Brett Trembly: [00:36:36] Yeah. And I like the way you said that at the end, because at first I thought you were going to say you don't have any of those issues. But what you said is it's just on a piecemeal and it's a lot less. And I think what you're referring to is the office place drama we have. We have not had a sort of incident where somebody or another employee said something to this employee because they're virtual, that that that kind of water cooler interaction just doesn't happen. And I hadn't really thought about it that way Allison, but it's a really good point. The only, the only pushback and I know you even, you said this, but I want to make sure people understand, is that we encourage our clients or you or anyone that has virtual assistance to make them a part of your company culture. Morning huddles via... You can use Google Hangouts, you can use Zoom, you can use Amazon Chime. It doesn't matter. Get people face time. And just because someone's in the Philippines, because by the way, our people in the Philippines and also here in the Western Hemisphere, they work during your working hours. And so this is not like the other model where you, you're sleeping and the work is being done, and then you check the work and you can't talk to him all day and then you email him at the end of the day and you give a bunch more projects. Include them in virtual retreats, include them in morning huddles, include them in meetings, give people the face time.
Brett Trembly: [00:37:59] The more you do that, the more value you're going to get, the more that your employees are going to feel a part of the company and the more loyalty they're going to have to you. We have a client that owns like I think nine or ten swim schools here in Miami, and she has three of our staffers, virtual assistants, and she sends them care packages, shirts and company swag and includes them just like you would any other employee in-house, because she wants them to feel a part of their culture, because that's the way that she looks at them. And that's the best scenario when you have somebody that doesn't take a lot of the emotional time in the office but feels just as big of a part of the team.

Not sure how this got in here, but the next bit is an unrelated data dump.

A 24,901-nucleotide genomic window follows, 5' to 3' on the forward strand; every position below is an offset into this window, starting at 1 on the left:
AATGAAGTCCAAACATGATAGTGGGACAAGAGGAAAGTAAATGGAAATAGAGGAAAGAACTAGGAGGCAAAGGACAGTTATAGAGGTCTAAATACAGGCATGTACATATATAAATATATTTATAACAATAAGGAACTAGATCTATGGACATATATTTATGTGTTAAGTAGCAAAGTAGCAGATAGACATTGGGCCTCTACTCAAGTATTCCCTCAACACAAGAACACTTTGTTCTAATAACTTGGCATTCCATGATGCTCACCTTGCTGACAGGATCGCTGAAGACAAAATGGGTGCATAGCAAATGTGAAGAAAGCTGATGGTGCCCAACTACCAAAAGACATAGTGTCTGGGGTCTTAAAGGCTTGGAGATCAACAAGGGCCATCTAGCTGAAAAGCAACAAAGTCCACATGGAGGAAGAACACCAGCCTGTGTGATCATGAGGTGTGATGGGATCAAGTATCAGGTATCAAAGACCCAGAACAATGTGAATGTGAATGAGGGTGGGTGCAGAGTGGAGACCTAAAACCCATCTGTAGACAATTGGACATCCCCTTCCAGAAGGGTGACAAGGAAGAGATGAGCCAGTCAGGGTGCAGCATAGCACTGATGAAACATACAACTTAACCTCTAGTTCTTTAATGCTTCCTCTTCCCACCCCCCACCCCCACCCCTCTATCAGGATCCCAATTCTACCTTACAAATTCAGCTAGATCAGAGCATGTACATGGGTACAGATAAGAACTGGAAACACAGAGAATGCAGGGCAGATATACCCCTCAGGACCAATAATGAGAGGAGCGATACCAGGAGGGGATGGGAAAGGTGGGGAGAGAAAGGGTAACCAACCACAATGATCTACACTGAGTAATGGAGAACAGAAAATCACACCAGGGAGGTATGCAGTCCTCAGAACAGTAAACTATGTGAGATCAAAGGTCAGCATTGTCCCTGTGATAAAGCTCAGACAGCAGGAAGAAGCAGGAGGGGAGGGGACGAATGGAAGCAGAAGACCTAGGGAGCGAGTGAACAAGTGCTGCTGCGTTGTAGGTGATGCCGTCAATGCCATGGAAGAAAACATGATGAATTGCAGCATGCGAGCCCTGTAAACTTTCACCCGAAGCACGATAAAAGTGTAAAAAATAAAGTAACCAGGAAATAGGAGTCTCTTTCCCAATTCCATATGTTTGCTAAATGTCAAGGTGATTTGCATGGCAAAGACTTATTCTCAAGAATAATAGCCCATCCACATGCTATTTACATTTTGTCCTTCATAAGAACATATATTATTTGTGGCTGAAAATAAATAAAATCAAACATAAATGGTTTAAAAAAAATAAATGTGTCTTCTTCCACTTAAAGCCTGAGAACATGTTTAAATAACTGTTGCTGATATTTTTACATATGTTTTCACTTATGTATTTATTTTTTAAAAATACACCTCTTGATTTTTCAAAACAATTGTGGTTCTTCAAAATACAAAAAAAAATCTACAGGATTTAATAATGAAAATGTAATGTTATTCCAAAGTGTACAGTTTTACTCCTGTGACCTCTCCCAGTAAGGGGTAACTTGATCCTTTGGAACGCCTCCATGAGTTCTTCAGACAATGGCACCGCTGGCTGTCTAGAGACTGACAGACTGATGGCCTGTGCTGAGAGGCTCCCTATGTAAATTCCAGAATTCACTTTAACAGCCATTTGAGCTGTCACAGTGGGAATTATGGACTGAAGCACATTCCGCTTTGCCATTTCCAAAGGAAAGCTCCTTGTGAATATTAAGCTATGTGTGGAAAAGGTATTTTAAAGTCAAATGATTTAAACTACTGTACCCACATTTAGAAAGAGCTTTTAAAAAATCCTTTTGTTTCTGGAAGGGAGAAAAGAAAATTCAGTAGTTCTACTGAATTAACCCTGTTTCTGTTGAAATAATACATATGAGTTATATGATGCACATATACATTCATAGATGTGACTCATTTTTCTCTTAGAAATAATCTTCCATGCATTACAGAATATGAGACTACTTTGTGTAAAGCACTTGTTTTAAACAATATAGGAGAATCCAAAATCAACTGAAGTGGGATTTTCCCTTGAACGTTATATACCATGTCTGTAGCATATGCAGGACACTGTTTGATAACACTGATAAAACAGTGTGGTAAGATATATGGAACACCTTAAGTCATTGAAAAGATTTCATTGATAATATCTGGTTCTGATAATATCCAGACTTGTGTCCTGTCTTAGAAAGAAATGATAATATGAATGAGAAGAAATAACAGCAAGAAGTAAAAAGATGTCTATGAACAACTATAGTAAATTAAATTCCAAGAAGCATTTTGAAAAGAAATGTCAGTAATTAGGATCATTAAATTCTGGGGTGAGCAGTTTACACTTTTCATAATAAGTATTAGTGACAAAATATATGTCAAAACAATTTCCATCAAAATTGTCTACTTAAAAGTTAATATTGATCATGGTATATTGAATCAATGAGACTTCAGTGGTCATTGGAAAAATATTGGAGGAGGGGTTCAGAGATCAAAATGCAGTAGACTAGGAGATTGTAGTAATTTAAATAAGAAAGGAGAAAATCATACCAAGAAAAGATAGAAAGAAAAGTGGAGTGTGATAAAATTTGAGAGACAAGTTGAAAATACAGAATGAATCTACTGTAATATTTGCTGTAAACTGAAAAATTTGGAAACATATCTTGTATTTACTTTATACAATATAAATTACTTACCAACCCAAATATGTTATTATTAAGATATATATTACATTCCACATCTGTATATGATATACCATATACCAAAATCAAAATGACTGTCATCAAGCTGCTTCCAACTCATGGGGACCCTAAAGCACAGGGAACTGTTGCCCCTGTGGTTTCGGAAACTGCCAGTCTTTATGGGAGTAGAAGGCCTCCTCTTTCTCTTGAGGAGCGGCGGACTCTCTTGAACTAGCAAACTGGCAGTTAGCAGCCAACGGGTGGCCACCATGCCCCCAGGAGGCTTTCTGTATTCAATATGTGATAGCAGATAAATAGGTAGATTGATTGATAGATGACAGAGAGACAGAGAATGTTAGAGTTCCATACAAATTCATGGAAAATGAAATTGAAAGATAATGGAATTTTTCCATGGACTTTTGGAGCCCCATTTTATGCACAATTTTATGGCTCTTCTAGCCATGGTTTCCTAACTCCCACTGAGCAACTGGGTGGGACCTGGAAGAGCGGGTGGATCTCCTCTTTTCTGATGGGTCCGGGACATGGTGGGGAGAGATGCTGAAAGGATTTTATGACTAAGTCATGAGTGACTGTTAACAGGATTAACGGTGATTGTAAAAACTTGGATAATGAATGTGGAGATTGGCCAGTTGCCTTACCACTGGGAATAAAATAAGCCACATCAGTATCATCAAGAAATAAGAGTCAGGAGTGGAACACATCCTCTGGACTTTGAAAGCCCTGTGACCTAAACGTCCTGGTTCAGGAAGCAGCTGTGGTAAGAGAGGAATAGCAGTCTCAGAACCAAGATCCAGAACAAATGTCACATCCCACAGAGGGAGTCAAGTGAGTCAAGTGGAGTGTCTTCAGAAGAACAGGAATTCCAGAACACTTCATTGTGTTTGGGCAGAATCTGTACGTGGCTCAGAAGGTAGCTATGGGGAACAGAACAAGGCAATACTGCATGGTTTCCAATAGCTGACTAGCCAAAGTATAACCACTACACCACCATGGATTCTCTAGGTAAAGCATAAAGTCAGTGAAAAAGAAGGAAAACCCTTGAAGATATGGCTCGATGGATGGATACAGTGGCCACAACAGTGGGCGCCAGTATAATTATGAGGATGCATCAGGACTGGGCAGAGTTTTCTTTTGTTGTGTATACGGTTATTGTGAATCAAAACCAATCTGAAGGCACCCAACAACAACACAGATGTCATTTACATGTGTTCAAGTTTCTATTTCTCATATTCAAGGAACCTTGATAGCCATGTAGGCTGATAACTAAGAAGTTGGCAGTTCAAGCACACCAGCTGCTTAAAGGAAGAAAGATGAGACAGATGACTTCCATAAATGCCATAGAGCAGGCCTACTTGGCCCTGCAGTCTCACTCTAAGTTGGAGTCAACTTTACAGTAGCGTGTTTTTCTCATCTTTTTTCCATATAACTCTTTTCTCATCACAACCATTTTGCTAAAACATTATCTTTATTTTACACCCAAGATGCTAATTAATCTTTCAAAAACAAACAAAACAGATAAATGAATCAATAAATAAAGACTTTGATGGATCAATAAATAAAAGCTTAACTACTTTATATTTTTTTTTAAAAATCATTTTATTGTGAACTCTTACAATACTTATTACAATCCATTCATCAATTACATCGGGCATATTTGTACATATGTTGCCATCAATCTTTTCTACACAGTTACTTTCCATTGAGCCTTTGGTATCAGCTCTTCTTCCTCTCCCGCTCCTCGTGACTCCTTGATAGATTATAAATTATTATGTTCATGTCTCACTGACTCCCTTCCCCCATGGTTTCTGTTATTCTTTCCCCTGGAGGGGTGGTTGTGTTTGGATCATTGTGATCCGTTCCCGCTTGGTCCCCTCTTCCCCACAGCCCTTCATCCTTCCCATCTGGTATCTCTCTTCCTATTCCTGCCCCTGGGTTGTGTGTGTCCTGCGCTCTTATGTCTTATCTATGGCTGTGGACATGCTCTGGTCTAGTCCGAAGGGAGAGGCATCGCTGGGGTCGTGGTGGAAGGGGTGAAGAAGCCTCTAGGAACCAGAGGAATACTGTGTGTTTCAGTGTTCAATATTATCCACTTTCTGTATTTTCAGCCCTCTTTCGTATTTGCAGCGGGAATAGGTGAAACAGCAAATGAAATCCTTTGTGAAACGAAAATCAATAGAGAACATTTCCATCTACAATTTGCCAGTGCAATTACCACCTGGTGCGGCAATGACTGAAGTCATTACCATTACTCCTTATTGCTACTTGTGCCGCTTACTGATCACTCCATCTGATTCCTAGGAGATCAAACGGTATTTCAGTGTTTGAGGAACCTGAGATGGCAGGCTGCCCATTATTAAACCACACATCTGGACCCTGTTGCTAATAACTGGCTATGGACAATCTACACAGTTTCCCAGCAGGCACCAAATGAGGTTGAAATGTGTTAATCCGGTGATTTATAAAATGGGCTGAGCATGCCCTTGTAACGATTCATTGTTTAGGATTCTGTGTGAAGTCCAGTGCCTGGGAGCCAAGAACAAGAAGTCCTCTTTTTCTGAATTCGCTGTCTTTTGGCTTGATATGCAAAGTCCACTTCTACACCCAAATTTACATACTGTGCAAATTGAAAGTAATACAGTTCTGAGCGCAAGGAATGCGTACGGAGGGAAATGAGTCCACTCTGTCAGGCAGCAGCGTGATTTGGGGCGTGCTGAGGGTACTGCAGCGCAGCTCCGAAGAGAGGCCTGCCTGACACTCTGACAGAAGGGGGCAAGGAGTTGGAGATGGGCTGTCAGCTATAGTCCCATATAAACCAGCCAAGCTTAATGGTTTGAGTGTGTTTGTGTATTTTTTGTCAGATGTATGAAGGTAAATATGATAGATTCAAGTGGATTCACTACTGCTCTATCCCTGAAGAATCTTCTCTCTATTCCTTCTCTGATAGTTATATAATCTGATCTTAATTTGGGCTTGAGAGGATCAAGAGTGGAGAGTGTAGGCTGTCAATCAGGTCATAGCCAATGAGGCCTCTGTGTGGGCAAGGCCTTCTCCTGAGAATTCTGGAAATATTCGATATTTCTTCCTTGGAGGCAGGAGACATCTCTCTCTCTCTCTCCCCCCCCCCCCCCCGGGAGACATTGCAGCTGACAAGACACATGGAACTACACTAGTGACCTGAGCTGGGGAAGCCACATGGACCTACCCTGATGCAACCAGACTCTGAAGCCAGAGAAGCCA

Allison Williams: [00:38:47] Yeah. Well, I didn't, I'm glad that we did clarify that. I didn't mean to suggest at all that your person is kind of not part of... But there is definitely something about, you know, kind of like where you started this discussion, you know, the idea that I'd like to go across the hallway and see my person. There is an energy transfer that happens when two human beings are in the same space. And so even when you have someone working virtually, yes, they can be absolutely brought into your culture. But they are not in your culture in every single moment of every single day while they are sitting at their desk doing the work because the other people are not interacting with them. So slight distinction, but very important point there so that people understand we're not suggesting that you're hiring somebody to warehouse them doing projects off on the side. They are very much a part of how you're going to interact even with your live team. But there is definitely from the people that I have in our coaching company, as well as prospects, people that I've talked to and, of course, colleagues of mine, because I am still a lawyer. You know, there is a distinct difference between having somebody passing, like you said, the water cooler and having somebody who is in their world doing their work and having to access your office when they have to interface with supervisors or other team members.